Friday, 18 September 2009

Backup Best Practices

If the data on your server was lost, what would you do?

At some point, everyone will lose data. It is often at this point you will realise how good your backup strategy is. There are several data loss scenarios to consider...

Hardware Failure
Hardware is becoming more and more resilient, but it will never be 100% perfect. Although better quality components cost more and reduce the risk of failure, failure can never be completely eliminated. Backing up your data will allow you to be prepared when it does happen. A common misconception is that backups are not required when a server has mirrored disks or RAID. This is not the case!

User Error
Users can often delete or overwrite important files accidentally. Sometimes they realise this immediately, other times the error is not detected until much later when the file is next needed. Having a backup which enables you to retrieve files from a long time ago will help in this situation.

Fire/Theft/Flooding
The end result of these can be the same as a hardware failure: an unusable box and no data. Did you know: In the UK, a home or business is more likely to flood, than have a fire? (source: Environment Agency). You probably have a burglar alarm and fire extinguishers, yet flooding is more likely than fire. No matter how good your hardware, it won’t withstand a fire and will almost certainly be affected should it flood.

Solutions
It may sound daunting, but a good backup plan is simple, requiring only a few factors to be taken into account. There is no perfect solution, rather a best-fit which balances the needs of the business or individual against the budget available.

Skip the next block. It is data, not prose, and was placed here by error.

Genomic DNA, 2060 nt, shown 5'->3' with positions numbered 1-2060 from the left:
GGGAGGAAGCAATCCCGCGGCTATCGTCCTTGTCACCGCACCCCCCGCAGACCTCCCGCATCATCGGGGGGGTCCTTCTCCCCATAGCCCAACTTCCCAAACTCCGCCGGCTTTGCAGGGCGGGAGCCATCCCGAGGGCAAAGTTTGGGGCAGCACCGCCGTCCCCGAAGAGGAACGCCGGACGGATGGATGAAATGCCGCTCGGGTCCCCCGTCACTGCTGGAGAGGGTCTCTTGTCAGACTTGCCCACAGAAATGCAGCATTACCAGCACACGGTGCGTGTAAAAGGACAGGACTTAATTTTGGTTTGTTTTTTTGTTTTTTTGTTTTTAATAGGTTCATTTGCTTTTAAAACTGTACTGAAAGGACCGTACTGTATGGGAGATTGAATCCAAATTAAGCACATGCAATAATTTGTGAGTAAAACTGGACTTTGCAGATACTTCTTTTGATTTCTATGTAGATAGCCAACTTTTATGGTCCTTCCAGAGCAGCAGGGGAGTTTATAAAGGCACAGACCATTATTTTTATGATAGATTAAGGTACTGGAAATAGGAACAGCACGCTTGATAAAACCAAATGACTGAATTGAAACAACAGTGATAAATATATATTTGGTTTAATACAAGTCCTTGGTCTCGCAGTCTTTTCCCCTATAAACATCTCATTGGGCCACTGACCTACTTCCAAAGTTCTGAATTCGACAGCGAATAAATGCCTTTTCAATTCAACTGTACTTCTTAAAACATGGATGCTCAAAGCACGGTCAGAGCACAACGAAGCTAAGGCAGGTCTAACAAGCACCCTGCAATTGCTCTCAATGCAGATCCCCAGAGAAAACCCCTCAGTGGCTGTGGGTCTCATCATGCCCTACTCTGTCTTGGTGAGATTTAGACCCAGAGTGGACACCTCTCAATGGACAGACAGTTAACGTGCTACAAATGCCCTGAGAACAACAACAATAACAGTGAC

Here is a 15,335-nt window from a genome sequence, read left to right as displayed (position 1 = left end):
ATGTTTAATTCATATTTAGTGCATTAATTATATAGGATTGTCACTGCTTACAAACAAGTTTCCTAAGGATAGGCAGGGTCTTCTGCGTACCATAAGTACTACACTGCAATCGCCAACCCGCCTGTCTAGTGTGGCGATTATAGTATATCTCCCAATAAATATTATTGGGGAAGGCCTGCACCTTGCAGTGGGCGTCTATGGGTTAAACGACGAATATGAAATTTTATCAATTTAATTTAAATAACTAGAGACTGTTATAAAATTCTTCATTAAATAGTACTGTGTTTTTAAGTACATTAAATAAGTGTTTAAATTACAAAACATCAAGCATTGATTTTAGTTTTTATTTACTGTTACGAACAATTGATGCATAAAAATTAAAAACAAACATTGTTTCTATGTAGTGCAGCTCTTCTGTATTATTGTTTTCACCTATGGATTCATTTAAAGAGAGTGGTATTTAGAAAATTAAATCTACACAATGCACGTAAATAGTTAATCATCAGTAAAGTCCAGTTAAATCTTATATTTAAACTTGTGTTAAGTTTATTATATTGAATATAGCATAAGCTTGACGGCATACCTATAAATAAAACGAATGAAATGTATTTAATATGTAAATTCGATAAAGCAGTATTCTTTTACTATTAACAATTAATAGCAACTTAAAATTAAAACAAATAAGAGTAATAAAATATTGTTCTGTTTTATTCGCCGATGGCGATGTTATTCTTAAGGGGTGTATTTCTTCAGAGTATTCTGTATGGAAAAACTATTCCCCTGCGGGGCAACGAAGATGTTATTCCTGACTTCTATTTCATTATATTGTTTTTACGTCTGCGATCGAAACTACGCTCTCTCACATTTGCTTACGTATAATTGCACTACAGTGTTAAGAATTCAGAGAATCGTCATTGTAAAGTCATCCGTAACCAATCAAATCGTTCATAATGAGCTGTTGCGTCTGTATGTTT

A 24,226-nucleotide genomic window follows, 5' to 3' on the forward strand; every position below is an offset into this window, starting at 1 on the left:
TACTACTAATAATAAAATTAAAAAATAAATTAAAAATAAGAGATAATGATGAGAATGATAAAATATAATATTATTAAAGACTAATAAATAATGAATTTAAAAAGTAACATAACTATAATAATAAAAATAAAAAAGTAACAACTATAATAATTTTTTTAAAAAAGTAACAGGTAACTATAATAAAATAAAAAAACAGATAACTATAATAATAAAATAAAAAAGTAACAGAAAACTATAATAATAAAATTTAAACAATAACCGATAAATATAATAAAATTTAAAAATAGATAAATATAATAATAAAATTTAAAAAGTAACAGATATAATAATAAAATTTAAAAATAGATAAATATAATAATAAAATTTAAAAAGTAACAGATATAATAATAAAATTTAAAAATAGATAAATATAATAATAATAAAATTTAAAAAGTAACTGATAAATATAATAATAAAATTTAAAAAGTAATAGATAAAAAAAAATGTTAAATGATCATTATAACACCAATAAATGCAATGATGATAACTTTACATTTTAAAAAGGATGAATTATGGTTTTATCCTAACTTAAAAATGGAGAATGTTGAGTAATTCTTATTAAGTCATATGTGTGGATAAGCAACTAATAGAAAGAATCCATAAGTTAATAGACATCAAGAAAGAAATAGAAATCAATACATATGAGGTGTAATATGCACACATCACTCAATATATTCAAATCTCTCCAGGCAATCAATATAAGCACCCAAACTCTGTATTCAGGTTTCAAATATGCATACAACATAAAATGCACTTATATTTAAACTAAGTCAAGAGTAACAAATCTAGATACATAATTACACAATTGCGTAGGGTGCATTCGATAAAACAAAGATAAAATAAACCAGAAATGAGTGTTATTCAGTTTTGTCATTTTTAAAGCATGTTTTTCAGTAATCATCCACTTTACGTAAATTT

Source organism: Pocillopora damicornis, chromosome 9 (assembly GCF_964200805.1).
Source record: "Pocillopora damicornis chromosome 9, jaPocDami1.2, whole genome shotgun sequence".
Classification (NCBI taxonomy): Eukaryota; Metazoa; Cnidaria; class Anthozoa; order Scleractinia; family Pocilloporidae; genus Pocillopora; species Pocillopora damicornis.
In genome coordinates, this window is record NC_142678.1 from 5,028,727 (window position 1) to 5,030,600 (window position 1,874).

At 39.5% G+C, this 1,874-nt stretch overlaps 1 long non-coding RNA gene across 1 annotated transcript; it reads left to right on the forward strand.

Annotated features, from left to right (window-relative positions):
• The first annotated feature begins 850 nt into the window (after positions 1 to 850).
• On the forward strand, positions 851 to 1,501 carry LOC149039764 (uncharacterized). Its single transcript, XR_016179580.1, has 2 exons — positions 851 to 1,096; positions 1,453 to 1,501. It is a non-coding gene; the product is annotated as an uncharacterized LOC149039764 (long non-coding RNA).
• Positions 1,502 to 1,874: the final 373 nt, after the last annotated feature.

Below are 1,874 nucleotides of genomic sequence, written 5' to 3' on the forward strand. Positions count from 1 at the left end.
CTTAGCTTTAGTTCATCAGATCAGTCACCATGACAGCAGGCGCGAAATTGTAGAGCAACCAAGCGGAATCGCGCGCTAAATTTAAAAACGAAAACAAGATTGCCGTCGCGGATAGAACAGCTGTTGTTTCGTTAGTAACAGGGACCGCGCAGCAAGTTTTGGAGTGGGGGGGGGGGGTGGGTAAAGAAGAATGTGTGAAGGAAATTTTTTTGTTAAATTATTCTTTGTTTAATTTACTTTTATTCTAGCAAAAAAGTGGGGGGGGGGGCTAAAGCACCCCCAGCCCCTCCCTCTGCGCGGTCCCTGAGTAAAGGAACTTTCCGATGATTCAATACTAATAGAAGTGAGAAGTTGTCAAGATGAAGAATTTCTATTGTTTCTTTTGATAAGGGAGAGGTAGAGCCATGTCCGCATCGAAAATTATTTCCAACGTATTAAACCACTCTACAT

Considerations...

Ensure Sufficient History

Say the only backup available to you is last night's copy. If an important file was deleted several days or weeks ago, you will have no backup containing that deleted file. Part of the process to decide a backup plan should include consideration of how far back your backups may need to go.

Offsite Storage
It is vital to have some form of offsite backup. Keeping all your tapes neatly on top of the server is no good. If a fire engulfs the server room, you're left with nothing. Having an offsite backup which is two years old is also little use in most circumstances. Fire safes do not necessarily guarantee that the tapes or devices stored in them will be usable after a fire. It is important as part of an offsite rotation routine, that there is always at least one tape offsite and that all the tapes are not in the same place at the same time (that could be when the fire strikes, destroying all hardware and backups)

Test Your Solution!
If you have a solution, do you know that it works? Does somebody check regularly to see that the backup is working? Have you tried to get data back so that you are happy that the solution works? Do you know which tape contains the data you need? Many people find out their backup hasn’t been working when a disaster happens.

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